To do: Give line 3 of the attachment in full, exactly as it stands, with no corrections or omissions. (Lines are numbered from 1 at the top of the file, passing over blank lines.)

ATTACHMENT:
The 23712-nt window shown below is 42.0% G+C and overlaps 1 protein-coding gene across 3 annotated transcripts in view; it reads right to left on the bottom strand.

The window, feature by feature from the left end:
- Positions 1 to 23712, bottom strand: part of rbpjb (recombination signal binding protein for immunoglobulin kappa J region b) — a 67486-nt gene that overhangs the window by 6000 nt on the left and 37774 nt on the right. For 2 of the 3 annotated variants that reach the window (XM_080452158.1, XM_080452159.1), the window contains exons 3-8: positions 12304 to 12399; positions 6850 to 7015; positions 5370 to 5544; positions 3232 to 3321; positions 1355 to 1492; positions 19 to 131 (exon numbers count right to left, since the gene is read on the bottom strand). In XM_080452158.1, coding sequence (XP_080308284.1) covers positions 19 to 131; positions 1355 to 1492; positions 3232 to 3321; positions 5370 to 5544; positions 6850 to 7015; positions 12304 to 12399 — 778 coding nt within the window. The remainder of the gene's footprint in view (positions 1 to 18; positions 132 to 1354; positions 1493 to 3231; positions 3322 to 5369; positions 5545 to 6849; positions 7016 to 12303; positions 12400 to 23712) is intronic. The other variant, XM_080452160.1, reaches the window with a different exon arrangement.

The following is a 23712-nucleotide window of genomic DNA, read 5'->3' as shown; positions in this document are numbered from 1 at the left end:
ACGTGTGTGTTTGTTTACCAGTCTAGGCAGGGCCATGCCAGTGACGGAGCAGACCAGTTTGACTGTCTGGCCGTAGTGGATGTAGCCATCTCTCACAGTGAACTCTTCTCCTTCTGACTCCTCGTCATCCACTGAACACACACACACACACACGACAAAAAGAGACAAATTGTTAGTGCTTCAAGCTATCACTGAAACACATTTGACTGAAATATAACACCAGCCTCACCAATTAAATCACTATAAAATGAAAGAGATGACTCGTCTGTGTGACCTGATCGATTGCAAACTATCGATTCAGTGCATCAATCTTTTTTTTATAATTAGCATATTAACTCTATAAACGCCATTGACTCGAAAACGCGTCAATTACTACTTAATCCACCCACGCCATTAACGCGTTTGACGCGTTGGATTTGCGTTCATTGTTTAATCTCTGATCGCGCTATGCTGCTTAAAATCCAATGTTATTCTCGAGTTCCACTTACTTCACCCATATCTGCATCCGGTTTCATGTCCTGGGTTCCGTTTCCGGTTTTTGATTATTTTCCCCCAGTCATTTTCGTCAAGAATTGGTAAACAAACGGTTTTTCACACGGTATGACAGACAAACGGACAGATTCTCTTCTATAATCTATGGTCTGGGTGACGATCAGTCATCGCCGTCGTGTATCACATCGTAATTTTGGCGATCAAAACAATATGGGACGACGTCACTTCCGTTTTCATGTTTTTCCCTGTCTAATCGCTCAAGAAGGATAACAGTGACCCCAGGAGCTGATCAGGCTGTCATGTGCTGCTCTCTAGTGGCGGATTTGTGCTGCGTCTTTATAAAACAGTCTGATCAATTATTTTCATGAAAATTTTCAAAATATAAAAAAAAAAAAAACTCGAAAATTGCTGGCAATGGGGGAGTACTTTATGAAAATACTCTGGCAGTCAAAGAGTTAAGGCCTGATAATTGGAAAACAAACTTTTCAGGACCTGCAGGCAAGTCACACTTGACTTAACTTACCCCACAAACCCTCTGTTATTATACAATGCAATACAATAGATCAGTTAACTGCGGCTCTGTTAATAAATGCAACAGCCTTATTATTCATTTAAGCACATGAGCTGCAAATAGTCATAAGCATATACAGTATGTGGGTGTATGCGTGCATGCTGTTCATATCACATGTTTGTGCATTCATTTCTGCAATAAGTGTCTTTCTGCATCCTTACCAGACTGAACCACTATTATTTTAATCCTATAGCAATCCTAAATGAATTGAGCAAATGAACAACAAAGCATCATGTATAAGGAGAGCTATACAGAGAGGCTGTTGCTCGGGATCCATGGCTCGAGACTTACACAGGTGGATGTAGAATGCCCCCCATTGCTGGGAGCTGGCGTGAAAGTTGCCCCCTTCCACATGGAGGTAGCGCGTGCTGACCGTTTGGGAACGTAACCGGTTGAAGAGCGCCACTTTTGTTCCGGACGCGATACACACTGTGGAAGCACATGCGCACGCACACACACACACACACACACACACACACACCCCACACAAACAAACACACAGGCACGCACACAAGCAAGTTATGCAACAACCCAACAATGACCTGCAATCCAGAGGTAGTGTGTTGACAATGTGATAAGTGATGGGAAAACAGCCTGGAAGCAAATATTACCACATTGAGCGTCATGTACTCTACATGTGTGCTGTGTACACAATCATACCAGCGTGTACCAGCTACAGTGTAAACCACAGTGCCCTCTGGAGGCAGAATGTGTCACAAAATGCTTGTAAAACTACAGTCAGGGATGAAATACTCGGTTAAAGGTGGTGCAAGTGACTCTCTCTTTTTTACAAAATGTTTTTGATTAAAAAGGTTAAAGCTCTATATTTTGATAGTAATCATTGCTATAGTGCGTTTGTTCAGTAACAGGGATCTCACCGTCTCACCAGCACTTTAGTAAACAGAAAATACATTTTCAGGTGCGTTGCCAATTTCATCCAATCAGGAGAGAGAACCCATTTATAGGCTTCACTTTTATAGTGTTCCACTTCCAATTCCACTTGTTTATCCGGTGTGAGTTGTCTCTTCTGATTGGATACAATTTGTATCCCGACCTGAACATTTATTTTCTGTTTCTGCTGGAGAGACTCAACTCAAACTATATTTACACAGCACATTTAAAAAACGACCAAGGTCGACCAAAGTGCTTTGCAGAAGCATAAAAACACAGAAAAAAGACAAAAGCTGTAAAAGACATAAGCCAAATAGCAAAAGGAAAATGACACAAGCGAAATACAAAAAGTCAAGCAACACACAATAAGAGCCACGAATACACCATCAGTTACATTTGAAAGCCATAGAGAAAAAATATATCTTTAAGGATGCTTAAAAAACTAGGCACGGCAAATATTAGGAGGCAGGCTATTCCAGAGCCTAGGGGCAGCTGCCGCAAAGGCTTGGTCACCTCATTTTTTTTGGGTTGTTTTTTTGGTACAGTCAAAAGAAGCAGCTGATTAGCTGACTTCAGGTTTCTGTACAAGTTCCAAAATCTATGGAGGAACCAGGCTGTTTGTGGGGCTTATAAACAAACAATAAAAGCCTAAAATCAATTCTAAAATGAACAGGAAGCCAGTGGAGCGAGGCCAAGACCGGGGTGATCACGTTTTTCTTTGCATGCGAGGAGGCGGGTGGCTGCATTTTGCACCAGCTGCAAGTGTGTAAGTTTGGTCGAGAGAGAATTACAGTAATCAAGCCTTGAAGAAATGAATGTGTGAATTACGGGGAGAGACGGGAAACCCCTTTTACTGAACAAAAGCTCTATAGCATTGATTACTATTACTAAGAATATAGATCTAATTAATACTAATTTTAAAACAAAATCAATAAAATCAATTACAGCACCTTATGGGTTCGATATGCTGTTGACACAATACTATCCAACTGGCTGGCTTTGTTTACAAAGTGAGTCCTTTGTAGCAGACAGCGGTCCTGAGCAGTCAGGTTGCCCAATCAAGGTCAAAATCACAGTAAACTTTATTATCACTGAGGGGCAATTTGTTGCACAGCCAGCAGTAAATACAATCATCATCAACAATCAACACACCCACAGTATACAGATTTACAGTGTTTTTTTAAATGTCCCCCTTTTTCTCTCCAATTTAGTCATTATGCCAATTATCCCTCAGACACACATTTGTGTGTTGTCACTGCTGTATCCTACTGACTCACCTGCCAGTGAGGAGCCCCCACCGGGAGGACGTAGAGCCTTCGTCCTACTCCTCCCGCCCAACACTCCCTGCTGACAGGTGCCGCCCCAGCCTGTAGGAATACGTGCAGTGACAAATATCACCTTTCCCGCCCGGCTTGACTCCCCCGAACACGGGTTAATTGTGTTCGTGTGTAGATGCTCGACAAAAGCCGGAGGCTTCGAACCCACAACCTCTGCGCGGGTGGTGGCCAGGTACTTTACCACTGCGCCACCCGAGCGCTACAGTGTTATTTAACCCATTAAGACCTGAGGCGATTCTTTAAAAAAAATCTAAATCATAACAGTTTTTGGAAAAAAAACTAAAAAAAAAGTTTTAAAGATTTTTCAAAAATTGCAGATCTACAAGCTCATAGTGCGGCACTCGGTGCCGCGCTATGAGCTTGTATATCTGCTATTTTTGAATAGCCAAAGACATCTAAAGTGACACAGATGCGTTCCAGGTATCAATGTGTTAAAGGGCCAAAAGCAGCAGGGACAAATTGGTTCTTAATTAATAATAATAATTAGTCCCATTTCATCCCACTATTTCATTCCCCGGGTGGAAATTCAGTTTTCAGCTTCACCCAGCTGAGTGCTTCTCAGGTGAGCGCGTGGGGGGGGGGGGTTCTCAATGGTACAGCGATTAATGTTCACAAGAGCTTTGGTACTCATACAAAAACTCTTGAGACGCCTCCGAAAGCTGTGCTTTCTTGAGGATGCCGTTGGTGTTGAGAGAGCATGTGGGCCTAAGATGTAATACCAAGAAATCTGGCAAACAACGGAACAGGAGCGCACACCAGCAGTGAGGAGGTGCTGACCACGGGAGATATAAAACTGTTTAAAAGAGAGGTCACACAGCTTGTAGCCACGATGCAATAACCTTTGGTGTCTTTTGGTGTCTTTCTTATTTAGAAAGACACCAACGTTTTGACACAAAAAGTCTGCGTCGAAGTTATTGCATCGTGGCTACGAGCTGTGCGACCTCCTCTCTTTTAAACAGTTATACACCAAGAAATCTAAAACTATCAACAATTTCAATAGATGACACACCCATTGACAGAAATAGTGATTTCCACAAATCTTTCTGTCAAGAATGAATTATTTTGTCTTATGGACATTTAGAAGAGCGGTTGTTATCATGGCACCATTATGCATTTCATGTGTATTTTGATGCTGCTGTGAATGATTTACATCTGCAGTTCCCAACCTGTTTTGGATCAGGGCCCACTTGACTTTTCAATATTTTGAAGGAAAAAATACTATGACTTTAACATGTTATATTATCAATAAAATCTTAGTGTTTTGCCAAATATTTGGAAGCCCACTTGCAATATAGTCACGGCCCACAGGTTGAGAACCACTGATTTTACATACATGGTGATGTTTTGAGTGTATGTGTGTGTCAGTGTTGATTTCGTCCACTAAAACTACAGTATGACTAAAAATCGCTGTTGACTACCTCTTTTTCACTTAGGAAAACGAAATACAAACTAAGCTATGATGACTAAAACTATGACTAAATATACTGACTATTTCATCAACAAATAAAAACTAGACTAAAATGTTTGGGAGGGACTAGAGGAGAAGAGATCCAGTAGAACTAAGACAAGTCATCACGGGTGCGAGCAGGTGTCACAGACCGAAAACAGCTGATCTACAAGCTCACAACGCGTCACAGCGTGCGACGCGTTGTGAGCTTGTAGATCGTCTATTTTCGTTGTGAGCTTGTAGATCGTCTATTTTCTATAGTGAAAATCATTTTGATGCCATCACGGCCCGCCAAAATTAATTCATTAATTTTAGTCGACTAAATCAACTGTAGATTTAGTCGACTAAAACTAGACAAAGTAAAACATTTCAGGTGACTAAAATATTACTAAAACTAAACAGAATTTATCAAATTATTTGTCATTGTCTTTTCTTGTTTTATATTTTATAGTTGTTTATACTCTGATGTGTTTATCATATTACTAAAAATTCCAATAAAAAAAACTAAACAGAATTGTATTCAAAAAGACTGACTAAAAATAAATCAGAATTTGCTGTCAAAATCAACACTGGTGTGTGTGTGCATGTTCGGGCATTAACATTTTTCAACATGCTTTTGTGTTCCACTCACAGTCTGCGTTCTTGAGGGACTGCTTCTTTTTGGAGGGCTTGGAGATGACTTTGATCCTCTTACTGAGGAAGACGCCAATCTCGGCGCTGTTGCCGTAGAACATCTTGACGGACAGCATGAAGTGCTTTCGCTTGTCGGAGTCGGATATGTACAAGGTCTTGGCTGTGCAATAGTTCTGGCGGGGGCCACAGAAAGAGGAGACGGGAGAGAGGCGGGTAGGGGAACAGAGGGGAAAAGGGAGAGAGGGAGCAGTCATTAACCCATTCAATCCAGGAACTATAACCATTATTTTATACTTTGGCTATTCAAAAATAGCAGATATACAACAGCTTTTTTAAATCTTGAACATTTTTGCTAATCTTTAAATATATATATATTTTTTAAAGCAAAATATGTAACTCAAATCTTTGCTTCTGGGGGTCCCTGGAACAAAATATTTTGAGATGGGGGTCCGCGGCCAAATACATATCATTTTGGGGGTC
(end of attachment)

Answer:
- Positions 1 to 23712, bottom strand: part of rbpjb (recombination signal binding protein for immunoglobulin kappa J region b) — a 67486-nt gene that overhangs the window by 6000 nt on the left and 37774 nt on the right. For 2 of the 3 annotated variants that reach the window (XM_080452158.1, XM_080452159.1), the window contains exons 3-8: positions 12304 to 12399; positions 6850 to 7015; positions 5370 to 5544; positions 3232 to 3321; positions 1355 to 1492; positions 19 to 131 (exon numbers count right to left, since the gene is read on the bottom strand). In XM_080452158.1, coding sequence (XP_080308284.1) covers positions 19 to 131; positions 1355 to 1492; positions 3232 to 3321; positions 5370 to 5544; positions 6850 to 7015; positions 12304 to 12399 — 778 coding nt within the window. The remainder of the gene's footprint in view (positions 1 to 18; positions 132 to 1354; positions 1493 to 3231; positions 3322 to 5369; positions 5545 to 6849; positions 7016 to 12303; positions 12400 to 23712) is intronic. The other variant, XM_080452160.1, reaches the window with a different exon arrangement.